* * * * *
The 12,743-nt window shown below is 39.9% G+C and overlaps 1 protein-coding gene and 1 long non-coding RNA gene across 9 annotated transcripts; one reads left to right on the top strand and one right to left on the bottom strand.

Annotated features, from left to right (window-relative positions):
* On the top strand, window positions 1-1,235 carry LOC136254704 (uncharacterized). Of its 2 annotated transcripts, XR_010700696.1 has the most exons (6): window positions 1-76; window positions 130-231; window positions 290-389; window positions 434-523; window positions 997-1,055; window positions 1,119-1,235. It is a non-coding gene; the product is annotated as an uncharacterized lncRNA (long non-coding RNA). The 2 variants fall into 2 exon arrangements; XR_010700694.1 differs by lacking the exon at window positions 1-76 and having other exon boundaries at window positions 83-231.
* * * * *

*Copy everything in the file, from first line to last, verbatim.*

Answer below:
The 12,743-nt window shown below is 39.9% G+C and overlaps 1 protein-coding gene and 1 long non-coding RNA gene across 9 annotated transcripts; one reads left to right on the top strand and one right to left on the bottom strand.

Annotated features, from left to right (window-relative positions):
* On the top strand, window positions 1-1,235 carry LOC136254704 (uncharacterized). Of its 2 annotated transcripts, XR_010700696.1 has the most exons (6): window positions 1-76; window positions 130-231; window positions 290-389; window positions 434-523; window positions 997-1,055; window positions 1,119-1,235. It is a non-coding gene; the product is annotated as an uncharacterized lncRNA (long non-coding RNA). The 2 variants fall into 2 exon arrangements; XR_010700694.1 differs by lacking the exon at window positions 1-76 and having other exon boundaries at window positions 83-231.